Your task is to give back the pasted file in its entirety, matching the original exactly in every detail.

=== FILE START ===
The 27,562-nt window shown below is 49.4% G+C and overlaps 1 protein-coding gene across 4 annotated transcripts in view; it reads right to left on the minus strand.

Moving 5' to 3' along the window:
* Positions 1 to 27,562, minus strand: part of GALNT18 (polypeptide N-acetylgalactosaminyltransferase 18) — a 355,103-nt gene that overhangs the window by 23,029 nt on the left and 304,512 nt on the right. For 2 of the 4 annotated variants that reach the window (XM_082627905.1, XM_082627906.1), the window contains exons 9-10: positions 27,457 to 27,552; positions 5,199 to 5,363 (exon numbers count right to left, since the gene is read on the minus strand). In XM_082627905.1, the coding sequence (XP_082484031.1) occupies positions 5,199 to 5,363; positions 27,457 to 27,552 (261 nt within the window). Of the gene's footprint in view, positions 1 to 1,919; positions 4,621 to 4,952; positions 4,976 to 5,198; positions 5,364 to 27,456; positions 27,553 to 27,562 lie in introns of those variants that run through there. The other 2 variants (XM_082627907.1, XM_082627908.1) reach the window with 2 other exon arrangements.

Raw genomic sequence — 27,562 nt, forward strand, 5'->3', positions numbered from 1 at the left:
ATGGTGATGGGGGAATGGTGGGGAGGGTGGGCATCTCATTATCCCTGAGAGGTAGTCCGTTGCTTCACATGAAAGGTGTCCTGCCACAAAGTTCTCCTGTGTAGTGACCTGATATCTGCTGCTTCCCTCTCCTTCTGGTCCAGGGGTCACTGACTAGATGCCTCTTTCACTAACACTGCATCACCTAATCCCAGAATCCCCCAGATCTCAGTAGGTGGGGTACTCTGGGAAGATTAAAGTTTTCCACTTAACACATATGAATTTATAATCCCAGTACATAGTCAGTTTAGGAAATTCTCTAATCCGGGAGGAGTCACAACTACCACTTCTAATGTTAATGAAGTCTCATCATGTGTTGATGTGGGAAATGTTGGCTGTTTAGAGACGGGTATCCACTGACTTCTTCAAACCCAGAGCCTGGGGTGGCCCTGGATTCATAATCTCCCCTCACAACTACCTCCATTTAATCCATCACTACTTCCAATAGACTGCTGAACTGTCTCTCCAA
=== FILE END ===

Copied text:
The 27,562-nt window shown below is 49.4% G+C and overlaps 1 protein-coding gene across 4 annotated transcripts in view; it reads right to left on the minus strand.

Moving 5' to 3' along the window:
* Positions 1 to 27,562, minus strand: part of GALNT18 (polypeptide N-acetylgalactosaminyltransferase 18) — a 355,103-nt gene that overhangs the window by 23,029 nt on the left and 304,512 nt on the right. For 2 of the 4 annotated variants that reach the window (XM_082627905.1, XM_082627906.1), the window contains exons 9-10: positions 27,457 to 27,552; positions 5,199 to 5,363 (exon numbers count right to left, since the gene is read on the minus strand). In XM_082627905.1, the coding sequence (XP_082484031.1) occupies positions 5,199 to 5,363; positions 27,457 to 27,552 (261 nt within the window). Of the gene's footprint in view, positions 1 to 1,919; positions 4,621 to 4,952; positions 4,976 to 5,198; positions 5,364 to 27,456; positions 27,553 to 27,562 lie in introns of those variants that run through there. The other 2 variants (XM_082627907.1, XM_082627908.1) reach the window with 2 other exon arrangements.

Raw genomic sequence — 27,562 nt, forward strand, 5'->3', positions numbered from 1 at the left:
ATGGTGATGGGGGAATGGTGGGGAGGGTGGGCATCTCATTATCCCTGAGAGGTAGTCCGTTGCTTCACATGAAAGGTGTCCTGCCACAAAGTTCTCCTGTGTAGTGACCTGATATCTGCTGCTTCCCTCTCCTTCTGGTCCAGGGGTCACTGACTAGATGCCTCTTTCACTAACACTGCATCACCTAATCCCAGAATCCCCCAGATCTCAGTAGGTGGGGTACTCTGGGAAGATTAAAGTTTTCCACTTAACACATATGAATTTATAATCCCAGTACATAGTCAGTTTAGGAAATTCTCTAATCCGGGAGGAGTCACAACTACCACTTCTAATGTTAATGAAGTCTCATCATGTGTTGATGTGGGAAATGTTGGCTGTTTAGAGACGGGTATCCACTGACTTCTTCAAACCCAGAGCCTGGGGTGGCCCTGGATTCATAATCTCCCCTCACAACTACCTCCATTTAATCCATCACTACTTCCAATAGACTGCTGAACTGTCTCTCCAA